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PLoS One. 2016 Mar 3;11(3):e0150542. doi: 10.1371/journal.pone.0150542. eCollection 2016.

Back Pain Prevalence and Its Associated Factors in Brazilian Athletes from Public High Schools: A Cross-Sectional Study.

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Bioengineering and Biomechanics Laboratory, Universidade Federal de Goiás, Goiânia, Goiás, Brazil.
Instituto Federal Goiano-Campus Ceres, Ceres, Goiás, Brazil.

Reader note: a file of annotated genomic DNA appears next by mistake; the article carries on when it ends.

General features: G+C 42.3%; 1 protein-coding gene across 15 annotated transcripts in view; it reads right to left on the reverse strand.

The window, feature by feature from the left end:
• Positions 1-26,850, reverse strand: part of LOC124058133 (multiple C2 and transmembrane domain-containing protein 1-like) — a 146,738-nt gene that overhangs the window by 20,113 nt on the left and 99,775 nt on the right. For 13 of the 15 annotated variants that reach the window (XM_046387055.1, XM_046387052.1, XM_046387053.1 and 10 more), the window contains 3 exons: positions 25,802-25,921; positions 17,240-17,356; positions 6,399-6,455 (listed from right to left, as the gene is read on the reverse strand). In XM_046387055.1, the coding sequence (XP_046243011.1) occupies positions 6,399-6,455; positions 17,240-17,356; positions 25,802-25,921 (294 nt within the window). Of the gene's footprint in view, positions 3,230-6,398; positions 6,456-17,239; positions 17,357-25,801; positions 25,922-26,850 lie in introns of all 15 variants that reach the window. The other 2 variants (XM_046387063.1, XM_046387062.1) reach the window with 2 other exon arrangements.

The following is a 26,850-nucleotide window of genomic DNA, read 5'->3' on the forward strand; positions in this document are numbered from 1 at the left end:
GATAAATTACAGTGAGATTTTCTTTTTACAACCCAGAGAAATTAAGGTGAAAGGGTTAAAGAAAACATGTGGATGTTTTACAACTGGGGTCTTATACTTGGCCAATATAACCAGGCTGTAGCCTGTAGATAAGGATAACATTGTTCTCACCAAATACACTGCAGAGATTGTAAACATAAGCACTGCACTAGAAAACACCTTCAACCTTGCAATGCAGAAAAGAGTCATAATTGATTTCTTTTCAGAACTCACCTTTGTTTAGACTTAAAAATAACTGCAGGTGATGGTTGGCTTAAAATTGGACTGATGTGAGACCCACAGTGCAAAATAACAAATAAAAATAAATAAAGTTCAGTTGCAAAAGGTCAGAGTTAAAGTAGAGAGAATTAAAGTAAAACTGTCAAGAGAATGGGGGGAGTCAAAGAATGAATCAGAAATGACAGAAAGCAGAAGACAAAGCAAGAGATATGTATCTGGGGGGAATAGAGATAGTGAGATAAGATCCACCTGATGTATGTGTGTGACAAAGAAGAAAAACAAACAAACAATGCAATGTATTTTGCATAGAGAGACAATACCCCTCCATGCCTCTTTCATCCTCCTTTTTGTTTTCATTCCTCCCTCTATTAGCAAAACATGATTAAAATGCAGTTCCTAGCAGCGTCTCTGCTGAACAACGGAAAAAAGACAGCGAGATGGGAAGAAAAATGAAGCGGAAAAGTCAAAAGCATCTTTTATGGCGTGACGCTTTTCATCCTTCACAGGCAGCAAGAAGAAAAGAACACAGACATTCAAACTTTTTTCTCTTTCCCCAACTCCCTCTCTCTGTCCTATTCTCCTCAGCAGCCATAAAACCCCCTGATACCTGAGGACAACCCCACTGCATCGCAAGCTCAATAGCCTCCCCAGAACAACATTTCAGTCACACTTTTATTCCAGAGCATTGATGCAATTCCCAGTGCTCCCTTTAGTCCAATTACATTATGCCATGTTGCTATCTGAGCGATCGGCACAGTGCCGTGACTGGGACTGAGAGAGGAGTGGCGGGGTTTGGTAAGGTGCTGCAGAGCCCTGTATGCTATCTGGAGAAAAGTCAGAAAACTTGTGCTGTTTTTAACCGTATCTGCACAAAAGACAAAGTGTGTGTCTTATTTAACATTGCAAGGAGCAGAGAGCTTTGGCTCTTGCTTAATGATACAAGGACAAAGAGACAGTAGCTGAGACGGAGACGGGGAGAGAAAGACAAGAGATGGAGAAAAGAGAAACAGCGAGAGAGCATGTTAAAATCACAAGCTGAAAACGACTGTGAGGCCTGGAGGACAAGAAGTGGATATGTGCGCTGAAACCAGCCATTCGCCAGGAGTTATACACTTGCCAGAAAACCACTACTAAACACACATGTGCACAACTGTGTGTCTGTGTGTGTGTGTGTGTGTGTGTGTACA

Most studies on the prevalence of back pain have evaluated it in developed countries (Human Development Index--HDI > 0.808), and their conclusions may not hold for developing countries. The aim of this study was to identify the prevalence of back pain in representative Brazilian athletes from public high schools. This cross-sectional study was performed during the state phase of the 2015 Jogos dos Institutos Federais (JIF), or Federal Institutes Games, in Brazil (HDI = 0.744), and it enrolled 251 athletes, 173 males and 78 females (14-20 years old). The dependent variable was back pain, and the independent variables were demographic, socioeconomic, psychosocial, hereditary, exercise-level, anthropometric, strength, behavioral, and postural factors. The prevalence ratio (PR) was calculated using multivariable analysis according to the Poisson regression model (α = 0.05). The prevalence of back pain in the three months prior to the study was 43.7% (n = 104), and 26% of the athletes reported feeling back pain only once. Multivariable analysis showed that back pain was associated with demographic (sex), psychosocial (loneliness and loss of sleep in the previous year), hereditary (ethnicity, parental back pain), strength (lumbar and hand forces), anthropometric (body mass index), behavioral (sleeping time per night, reading and studying in bed, smoking habits in the previous month), and postural (sitting posture while writing, while on a bench, and while using a computer) variables. Participants who recorded higher levels of lumbar and manual forces reported a lower prevalence of back pain (PR < 0.79), whereas feeling lonely in the previous year, obesity, and ethnicity exhibited the highest prevalence ratio (PR > 1.30). In conclusion, there is no association between exercise levels and back pain but there is an association between back pain and non-exercise related variables.

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